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West pushes anti-poverty activisim

By Camilla ArellanoSpecial to the Chronicle

Political and social activist, Dr. Cornel West, made his Hofstra debut at the Adams Playhouse on Wednesday evening to create awareness for the poverty problem in the United States.

The two hour lecture, “Making Abolishing Poverty a Priority in the Presidential Election,” was part of the International Scene Lecture Series as a “Citizen’s Guide to U.S. Foreign and Economics Policies” in preparation for the second Presidential Debate at Hofstra this October.

His popular persona could not have hurt the successful turnout. All 1,100 seats of the Playhouse were reserved by the day of West’s event. Along with students, groups like the Economic Opportunity Commission of Nassau County, Inc. and students from Huntington High School were present at the lecture.

However, most of Hofstra students randomly questioned were unfamiliar with West or his work. While all students felt that poverty was a pressing social problem, six out of ten felt that poverty was not a national priority to them as college students.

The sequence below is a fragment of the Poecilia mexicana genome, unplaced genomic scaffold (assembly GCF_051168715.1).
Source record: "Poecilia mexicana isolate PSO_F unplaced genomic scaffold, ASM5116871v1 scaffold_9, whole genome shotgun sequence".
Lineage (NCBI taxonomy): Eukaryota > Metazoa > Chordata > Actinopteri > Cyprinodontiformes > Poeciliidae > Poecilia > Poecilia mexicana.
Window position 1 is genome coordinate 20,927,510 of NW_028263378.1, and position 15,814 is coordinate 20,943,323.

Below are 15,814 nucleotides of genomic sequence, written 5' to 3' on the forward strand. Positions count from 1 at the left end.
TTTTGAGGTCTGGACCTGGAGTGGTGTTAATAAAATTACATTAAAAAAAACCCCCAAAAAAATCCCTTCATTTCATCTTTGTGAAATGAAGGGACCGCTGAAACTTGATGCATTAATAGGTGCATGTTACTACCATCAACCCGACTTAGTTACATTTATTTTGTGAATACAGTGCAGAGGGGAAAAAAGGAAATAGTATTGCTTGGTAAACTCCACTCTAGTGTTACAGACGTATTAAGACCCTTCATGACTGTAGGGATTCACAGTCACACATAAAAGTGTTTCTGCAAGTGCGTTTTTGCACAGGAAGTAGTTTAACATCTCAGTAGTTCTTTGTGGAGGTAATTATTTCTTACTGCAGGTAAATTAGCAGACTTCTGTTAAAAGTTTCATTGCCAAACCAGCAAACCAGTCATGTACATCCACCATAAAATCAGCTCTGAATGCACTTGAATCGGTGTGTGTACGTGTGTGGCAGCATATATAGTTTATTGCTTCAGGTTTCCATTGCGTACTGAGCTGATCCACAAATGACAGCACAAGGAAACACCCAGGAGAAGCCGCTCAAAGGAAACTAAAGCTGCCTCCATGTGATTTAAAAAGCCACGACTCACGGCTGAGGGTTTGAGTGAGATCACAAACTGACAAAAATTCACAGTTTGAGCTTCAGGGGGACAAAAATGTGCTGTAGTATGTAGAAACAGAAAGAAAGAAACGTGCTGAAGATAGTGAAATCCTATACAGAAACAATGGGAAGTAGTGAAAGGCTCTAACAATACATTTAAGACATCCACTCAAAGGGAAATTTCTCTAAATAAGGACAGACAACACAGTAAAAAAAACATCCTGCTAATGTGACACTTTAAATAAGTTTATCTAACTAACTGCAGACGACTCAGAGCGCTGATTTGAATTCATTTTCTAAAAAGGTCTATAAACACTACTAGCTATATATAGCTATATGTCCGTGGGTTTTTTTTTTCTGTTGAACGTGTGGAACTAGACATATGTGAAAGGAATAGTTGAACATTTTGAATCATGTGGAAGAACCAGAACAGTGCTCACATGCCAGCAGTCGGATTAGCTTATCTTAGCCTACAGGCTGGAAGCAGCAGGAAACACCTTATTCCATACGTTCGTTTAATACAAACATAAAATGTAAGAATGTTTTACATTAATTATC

Sophomore Krishna Dave admitted that her lack of activism came from knowing little about the subject and expressed interest in learning more about it.

Several other students agreed that while poverty is important, it shouldn’t be the country’s major focus at the moment.

“There are other issues in the country that need to be prioritized,” said Matthew Canavan, a sophomore.

When asked about his reaction to these numbers, West smiled. “Well, they have a right to be wrong,” he said. “The wonderful thing about Hofstra University is that education broadens your horizon.”

West has referred to the issue of poverty as a “matter of national security,” believing that students would be inclined to agree and be more invested if they had personal connections with someone going through poverty.

Professor Cynthia Bogard, chair of the sociology department has taught a class on poverty at the University since 1994. She noted West’s popularity and ability to persuade. “He’s a famous guy who gets a lot of press,” she said. “People will listen to him.”

West wholeheartedly shared during his talk as he spoke about how potent education is in the war against poverty. He remained optimistic about the youth’s involvement in combating poverty stating that his Poverty Tour 2.0 has gotten several youth groups at each state to get involved.

After he finished speaking, West stayed in the Playhouse to watch the first debate with the rest of the Hofstra community.

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